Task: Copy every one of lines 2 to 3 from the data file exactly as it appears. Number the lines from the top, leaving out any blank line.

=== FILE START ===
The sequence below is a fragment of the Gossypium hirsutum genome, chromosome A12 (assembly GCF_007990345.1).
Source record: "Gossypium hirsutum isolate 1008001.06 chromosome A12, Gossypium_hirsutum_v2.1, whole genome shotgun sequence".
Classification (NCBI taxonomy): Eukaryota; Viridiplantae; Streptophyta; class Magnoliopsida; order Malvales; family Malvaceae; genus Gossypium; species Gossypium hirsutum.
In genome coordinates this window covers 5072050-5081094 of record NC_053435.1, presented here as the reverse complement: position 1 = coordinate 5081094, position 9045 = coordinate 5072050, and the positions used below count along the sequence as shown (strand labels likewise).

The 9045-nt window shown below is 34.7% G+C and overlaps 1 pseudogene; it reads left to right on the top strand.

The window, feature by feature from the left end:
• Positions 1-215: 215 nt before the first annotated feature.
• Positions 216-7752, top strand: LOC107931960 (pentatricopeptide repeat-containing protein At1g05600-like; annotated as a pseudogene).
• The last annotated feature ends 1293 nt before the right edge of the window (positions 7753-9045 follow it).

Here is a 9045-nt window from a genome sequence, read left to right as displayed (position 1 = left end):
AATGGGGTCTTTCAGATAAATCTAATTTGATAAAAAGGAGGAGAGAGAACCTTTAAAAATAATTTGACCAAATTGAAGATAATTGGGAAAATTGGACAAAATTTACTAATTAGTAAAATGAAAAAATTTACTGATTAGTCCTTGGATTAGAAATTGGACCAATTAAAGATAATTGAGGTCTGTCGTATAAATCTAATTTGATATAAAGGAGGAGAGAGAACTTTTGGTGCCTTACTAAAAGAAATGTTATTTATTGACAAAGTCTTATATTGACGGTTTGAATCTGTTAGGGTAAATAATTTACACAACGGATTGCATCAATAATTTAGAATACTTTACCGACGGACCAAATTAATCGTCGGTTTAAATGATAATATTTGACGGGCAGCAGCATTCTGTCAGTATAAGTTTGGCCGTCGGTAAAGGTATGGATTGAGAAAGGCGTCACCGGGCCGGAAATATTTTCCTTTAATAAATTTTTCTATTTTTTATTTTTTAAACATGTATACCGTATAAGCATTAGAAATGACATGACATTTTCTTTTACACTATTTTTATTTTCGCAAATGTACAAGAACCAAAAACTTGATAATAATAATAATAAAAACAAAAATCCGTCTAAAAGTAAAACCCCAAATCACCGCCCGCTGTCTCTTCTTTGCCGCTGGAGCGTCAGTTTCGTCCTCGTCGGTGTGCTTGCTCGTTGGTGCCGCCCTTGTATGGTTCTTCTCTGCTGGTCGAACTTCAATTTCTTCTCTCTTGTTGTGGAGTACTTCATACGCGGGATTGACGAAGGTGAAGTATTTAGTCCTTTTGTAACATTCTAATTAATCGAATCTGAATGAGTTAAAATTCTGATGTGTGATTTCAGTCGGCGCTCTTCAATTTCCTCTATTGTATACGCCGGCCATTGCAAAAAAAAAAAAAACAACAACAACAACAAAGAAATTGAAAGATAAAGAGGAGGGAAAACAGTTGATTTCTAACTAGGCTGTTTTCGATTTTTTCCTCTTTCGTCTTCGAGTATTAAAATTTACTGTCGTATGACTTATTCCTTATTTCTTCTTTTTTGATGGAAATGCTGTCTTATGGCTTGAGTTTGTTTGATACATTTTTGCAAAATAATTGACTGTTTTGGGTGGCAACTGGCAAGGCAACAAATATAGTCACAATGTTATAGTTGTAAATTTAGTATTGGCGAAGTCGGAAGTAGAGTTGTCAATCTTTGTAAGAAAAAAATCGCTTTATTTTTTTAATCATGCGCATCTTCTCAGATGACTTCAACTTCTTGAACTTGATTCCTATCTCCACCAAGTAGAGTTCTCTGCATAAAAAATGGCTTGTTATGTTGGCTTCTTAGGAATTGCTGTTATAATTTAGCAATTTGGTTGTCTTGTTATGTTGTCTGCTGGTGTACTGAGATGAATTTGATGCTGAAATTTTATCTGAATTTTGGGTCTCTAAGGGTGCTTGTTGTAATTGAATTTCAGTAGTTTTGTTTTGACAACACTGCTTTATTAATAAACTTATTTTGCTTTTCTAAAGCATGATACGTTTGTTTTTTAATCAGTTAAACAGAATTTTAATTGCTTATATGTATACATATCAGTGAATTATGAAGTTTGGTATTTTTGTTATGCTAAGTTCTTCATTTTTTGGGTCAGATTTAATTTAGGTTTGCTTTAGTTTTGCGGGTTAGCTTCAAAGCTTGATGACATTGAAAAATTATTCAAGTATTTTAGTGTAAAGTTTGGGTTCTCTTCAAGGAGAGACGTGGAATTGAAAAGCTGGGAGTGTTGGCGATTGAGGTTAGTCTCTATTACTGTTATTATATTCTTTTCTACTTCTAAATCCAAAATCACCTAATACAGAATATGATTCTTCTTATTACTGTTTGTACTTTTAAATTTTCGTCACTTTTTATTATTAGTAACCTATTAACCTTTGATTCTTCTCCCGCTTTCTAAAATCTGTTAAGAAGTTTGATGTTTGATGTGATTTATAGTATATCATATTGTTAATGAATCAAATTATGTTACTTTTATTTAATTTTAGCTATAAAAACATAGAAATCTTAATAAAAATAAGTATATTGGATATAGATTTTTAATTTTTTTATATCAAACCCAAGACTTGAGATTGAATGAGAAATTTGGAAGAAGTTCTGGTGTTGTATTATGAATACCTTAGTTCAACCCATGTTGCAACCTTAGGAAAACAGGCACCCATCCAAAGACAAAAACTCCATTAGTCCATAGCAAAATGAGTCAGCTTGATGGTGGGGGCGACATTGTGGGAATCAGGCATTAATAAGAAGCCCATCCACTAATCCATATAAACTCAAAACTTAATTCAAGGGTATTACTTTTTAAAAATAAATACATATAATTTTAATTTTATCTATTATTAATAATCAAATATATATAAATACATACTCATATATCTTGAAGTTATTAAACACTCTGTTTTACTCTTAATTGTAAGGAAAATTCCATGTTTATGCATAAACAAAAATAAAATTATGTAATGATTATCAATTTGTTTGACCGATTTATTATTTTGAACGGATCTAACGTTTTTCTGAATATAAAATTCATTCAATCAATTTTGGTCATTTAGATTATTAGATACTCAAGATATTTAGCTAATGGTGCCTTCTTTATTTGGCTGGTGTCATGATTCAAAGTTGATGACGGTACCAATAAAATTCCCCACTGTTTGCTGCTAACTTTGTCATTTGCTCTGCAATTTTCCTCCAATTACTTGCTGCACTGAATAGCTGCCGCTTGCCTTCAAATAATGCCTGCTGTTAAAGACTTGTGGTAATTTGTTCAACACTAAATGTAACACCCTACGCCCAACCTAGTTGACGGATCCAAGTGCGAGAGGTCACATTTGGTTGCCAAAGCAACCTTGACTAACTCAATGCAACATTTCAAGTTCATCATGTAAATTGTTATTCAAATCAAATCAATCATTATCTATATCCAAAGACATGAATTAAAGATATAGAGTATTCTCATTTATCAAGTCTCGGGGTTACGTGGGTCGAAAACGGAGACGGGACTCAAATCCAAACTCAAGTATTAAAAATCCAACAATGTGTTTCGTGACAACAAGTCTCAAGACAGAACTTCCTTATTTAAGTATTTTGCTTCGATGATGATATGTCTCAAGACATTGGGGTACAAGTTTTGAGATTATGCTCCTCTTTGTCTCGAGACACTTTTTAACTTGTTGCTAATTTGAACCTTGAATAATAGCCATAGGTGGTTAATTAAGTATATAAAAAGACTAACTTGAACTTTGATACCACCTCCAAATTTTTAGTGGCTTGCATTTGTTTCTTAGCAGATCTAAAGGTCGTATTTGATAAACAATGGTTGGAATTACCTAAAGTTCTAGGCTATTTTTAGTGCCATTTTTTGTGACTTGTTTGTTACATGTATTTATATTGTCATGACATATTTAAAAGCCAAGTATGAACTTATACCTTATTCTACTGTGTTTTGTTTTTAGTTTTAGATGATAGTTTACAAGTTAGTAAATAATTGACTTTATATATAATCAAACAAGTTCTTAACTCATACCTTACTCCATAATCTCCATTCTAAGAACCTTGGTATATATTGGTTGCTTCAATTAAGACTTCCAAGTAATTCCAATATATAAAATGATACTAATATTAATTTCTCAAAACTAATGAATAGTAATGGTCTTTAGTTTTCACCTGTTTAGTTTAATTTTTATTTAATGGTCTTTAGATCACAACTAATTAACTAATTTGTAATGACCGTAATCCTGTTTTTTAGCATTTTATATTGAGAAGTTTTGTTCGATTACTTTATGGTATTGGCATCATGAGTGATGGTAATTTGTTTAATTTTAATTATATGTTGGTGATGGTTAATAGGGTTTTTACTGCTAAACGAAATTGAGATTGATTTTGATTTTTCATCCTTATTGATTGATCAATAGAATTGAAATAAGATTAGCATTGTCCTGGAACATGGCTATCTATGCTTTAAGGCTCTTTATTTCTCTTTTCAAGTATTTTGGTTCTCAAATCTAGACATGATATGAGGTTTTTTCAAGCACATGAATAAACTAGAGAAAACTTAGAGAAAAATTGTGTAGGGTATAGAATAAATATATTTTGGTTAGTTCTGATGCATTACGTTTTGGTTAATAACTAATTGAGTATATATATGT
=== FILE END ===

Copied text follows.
Source record: "Gossypium hirsutum isolate 1008001.06 chromosome A12, Gossypium_hirsutum_v2.1, whole genome shotgun sequence".
Classification (NCBI taxonomy): Eukaryota; Viridiplantae; Streptophyta; class Magnoliopsida; order Malvales; family Malvaceae; genus Gossypium; species Gossypium hirsutum.